Here’s Mud In Your Eye – Or On Your Feet in This Case

Here’s Mud In Your Eye – Or On Your Feet in This Case

“Here’s mud in your eye”– a cliché noting a toasting of beverages and with biblical connotations “Your name is Mudd – a metaphor of disgracing yourself and hence your name,” allegedly after Dr. Mudd who set John Wilkes’ Booth broken leg after the assassination of Lincoln.

Now you can add “Here’s mud on your feet.”  And between your toes and other body places the general public does not want to know about.

Of course you can only talk about recent mud on your feet if you attended Austin’s ACL Festival and were not in one of the recent South Pacific tsunamis. The ACL Festival is a large music festival with ACL referring to Austin City Limits and not an festival of people with knee injuries.

It is ironic that I live in the self-proclaimed Live Music Capital of the World. The last live concert I attended was The Grateful Dead in Mountain View, California in some year.  Deadheads recognize the significance of the Mountain View venue and are saying a dreamy, nostalgic, “Wow. Dude. Cool.” The same Deadheads also know if you can remember when you saw The Grateful Dead, you probably weren’t really there.

However, I do know that it has been many years since I have attended a live, outdoor concert.  It is not about the music.  I just do not want to share the experience with the unwashed masses. I do not care if the couple dancing in front of me is my attorney and his wife and the couple chilling out in back is my doctor and her husband.  Human packed concerts, sitting on a blanket on hard ground, drinking ten dollar beers eyeing far away tin cans for collecting bodily wastes scare me.

So I take little interest in the ACL Festival held in Austin other than what is in the media about it. Aside from the 130+ bands, representing almost every genre of music, the 65,000+ attendees/per day, (that would be the unwashed and unknown masses) and of course the millions of dollars it brings to the city of Austin, it is Mother Nature who provides the most excitement to the Festival.

September usually brings a break in temperatures for Austin.  Historically the humidity levels decrease and the temperature highs average a relatively pleasant 88 degrees. Since the first ACL Fest eight years ago the temperature average high has been 97 with a cool 90 degrees in 2006. Low Humidity only refers to a band about to take a stage so conditions are hot and sticky temperatures.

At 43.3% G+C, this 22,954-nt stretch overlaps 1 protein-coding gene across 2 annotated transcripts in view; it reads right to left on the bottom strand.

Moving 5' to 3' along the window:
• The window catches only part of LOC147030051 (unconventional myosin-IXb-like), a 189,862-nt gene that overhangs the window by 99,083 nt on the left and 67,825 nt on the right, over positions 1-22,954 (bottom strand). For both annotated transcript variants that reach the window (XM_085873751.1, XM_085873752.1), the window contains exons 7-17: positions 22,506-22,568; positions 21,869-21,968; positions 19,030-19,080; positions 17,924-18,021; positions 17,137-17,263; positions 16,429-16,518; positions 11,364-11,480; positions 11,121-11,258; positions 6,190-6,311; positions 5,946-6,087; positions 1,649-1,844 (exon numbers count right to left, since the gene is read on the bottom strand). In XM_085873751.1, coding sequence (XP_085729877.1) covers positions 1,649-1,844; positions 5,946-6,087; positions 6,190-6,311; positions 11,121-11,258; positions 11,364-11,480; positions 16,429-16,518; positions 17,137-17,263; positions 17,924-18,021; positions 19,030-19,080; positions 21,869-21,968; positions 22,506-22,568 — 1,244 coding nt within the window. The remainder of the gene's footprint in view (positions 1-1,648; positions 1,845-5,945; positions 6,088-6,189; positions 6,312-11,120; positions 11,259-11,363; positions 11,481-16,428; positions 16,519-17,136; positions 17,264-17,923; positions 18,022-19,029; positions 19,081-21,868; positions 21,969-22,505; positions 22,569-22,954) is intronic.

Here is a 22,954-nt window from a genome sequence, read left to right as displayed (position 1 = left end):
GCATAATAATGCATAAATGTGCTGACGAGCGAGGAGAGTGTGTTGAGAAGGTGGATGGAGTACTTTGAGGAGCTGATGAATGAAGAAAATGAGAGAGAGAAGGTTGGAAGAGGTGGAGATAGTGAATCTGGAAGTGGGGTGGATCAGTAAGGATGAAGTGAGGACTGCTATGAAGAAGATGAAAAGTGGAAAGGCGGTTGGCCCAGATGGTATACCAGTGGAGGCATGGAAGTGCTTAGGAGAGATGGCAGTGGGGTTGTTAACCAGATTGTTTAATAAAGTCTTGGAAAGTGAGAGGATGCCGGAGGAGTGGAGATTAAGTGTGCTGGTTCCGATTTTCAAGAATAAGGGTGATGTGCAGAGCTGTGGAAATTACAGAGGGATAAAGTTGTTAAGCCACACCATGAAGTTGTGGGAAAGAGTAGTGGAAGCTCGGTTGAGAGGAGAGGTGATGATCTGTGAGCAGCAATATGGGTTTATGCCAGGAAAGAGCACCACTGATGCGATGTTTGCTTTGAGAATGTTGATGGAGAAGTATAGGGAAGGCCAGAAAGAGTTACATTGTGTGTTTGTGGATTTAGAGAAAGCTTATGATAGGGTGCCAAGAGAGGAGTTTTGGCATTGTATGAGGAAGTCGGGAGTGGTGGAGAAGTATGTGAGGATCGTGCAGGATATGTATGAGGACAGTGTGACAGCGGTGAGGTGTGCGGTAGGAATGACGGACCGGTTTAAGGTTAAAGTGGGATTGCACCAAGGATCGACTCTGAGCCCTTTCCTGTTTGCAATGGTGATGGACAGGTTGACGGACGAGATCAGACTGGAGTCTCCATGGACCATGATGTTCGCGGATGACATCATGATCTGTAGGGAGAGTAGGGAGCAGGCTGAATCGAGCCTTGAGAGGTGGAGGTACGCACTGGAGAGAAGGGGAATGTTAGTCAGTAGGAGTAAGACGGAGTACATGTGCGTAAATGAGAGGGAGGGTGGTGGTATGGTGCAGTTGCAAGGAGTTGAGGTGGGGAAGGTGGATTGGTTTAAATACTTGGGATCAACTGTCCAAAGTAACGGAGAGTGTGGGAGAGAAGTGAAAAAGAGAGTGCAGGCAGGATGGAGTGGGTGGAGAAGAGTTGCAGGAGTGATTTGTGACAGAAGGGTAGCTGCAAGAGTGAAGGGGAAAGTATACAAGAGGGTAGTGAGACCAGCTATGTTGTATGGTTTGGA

The ACL Fest of 2005 not only brought a temperature of 108 degrees, it brought the reenactment of the Dust Bowl as the grounds turned to dust as the winds picked up. Participants were seen, at least the ones you could see in the wall cloud of dust, singing along to their favorite tunes from behind the bandanas covering their mouths.

ACL worked with the City of Austin to install a massive irrigation system for the grounds in Zilker Park to eliminate dust concerns during the Festival. But Festival organizers did not want to move the Festival to October due to conflicts with hotel room availability on UT football weekends, increased chance of rain, and the reduced chance of booking bands on summer tour.

However, in 2009 organizers did move the Festival to the first week in October. And it rained. And rained and rained. Granted, given the drought Central Texas is experiencing, no one was really complaining about the rain.  But the three days of gentle, but near constant rain turned the grounds of the ACL Fest into a mud pit.  And not just any old mud pit, but an environmentally designed mud pit.

At first glance slip, sliding in the mud and having a good time looks fun. Granted, I would have to be 40 years younger and drunk, but it did bring a wistful smile. But shortly after photographs of mud covered concert goers appeared in stories across the state, it was announced that the mud covering the grounds of Zilker Park is Dillo Dirt – Austin’s trademarked COMPOST!!! It is made up of “All yard trimmings collected curbside across the city, as well as some of our treated sewage sludge, are combined and composted to create Dillo Dirt.” The people said the grounds literally smelled like being in a muddy cow pasture.  A great big pasture.

So  “Here’s to mud on your feet.” And between your toes and other places the general public does not want to know about.  But don’t worry according to the city there are no health dangers. The Dillo Dirt website says “Dillo DirtTM easily meets all Texas and EPA requirements for “unrestricted” use, which even includes vegetable gardens.” So do not be concerned that the mud you wallowed in was composted with treated sewage.  I am sure that rash on your arms and legs and those other places will go away soon.

When is next year’s festival? The second weekend in October.  Bring your waders and mud boots. Tickets are on sale now.

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